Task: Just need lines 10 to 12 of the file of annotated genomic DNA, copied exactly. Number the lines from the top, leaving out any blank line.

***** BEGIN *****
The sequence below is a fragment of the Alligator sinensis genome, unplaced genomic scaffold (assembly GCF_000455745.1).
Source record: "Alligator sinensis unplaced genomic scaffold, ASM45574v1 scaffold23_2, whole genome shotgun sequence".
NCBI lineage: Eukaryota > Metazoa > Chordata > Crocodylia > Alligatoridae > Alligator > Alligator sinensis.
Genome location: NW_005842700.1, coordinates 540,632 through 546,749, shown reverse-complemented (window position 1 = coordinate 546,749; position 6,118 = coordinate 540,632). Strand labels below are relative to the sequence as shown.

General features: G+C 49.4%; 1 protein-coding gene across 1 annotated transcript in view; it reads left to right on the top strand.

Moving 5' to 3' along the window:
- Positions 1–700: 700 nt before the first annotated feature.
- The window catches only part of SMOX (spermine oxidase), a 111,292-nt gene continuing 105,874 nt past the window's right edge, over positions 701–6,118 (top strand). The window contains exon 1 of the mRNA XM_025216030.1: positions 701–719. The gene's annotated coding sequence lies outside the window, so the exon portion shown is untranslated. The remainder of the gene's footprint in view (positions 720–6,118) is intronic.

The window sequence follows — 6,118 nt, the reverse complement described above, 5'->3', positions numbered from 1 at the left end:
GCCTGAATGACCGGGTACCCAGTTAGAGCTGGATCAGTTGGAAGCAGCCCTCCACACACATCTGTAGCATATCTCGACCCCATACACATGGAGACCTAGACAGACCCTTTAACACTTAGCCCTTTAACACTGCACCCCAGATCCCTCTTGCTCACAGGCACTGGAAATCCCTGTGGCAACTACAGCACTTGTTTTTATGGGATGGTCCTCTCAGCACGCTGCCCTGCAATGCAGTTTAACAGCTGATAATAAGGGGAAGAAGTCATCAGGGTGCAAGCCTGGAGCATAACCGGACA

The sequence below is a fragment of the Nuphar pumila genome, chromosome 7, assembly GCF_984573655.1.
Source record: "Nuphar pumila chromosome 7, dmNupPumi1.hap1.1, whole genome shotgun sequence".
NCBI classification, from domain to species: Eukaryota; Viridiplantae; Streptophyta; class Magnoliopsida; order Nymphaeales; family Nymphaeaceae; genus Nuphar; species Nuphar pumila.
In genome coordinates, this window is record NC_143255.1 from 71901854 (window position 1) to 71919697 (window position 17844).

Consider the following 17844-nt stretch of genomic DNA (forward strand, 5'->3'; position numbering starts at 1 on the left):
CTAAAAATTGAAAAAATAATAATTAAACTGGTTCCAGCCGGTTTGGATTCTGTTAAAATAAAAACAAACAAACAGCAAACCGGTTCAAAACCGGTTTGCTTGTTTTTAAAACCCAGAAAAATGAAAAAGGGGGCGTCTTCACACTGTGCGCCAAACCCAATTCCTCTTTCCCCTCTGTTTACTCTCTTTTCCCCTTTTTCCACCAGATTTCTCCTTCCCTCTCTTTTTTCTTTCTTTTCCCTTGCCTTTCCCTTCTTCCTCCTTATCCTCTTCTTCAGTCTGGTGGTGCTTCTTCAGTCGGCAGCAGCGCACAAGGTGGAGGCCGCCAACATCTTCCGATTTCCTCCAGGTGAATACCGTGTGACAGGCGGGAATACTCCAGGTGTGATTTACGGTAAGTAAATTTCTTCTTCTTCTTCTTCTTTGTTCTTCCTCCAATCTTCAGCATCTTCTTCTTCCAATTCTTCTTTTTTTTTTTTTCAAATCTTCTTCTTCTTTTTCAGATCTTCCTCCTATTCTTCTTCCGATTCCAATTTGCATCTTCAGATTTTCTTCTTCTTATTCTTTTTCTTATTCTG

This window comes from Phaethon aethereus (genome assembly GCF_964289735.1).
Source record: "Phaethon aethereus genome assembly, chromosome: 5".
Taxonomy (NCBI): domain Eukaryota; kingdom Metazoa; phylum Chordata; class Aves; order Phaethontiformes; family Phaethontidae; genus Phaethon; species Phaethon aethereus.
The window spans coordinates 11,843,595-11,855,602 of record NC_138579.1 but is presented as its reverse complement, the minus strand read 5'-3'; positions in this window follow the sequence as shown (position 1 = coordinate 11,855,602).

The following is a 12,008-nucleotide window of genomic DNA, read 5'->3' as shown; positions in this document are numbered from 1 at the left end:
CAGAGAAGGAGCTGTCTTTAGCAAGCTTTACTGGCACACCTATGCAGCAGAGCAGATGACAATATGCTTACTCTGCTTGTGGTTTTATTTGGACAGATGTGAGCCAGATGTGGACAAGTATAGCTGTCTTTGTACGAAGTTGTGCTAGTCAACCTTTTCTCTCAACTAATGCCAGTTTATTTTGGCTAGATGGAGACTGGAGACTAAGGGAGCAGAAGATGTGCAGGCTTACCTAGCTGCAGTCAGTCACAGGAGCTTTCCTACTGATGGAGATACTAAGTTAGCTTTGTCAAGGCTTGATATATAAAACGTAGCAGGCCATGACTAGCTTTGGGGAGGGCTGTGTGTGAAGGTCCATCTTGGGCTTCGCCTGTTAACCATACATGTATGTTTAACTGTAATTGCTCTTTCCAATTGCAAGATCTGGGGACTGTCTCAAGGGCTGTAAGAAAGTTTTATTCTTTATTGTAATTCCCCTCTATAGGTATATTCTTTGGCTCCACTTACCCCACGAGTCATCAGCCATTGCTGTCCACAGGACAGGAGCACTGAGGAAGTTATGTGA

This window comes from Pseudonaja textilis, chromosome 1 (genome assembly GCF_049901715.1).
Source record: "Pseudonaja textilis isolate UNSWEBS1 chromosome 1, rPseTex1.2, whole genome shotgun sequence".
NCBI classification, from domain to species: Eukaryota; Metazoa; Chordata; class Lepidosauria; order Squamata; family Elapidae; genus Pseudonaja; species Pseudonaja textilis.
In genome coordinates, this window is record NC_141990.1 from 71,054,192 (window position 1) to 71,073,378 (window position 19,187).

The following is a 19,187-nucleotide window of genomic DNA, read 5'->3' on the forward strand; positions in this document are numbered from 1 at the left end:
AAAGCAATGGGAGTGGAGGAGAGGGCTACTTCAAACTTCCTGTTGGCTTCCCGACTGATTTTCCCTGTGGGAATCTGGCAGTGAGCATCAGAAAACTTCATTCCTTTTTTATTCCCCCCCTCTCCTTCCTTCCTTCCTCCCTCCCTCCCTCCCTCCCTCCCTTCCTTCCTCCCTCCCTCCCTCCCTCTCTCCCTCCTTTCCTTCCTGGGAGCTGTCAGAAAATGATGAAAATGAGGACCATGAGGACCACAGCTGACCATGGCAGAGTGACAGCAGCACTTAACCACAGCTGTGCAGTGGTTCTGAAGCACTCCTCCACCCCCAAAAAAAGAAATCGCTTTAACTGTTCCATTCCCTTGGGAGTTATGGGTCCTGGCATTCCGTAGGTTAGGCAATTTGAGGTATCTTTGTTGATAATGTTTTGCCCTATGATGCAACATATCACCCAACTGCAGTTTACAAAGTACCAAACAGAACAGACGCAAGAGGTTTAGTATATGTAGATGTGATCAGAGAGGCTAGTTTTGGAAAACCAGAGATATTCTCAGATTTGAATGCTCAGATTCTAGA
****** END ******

GCCTGAATGACCGGGTACCCAGTTAGAGCTGGATCAGTTGGAAGCAGCCCTCCACACACATCTGTAGCATATCTCGACCCCATACACATGGAGACCTAGACAGACCCTTTAACACTTAGCCCTTTAACACTGCACCCCAGATCCCTCTTGCTCACAGGCACTGGAAATCCCTGTGGCAACTACAGCACTTGTTTTTATGGGATGGTCCTCTCAGCACGCTGCCCTGCAATGCAGTTTAACAGCTGATAATAAGGGGAAGAAGTCATCAGGGTGCAAGCCTGGAGCATAACCGGACA

The sequence below is a fragment of the Nuphar pumila genome, chromosome 7, assembly GCF_984573655.1.
Source record: "Nuphar pumila chromosome 7, dmNupPumi1.hap1.1, whole genome shotgun sequence".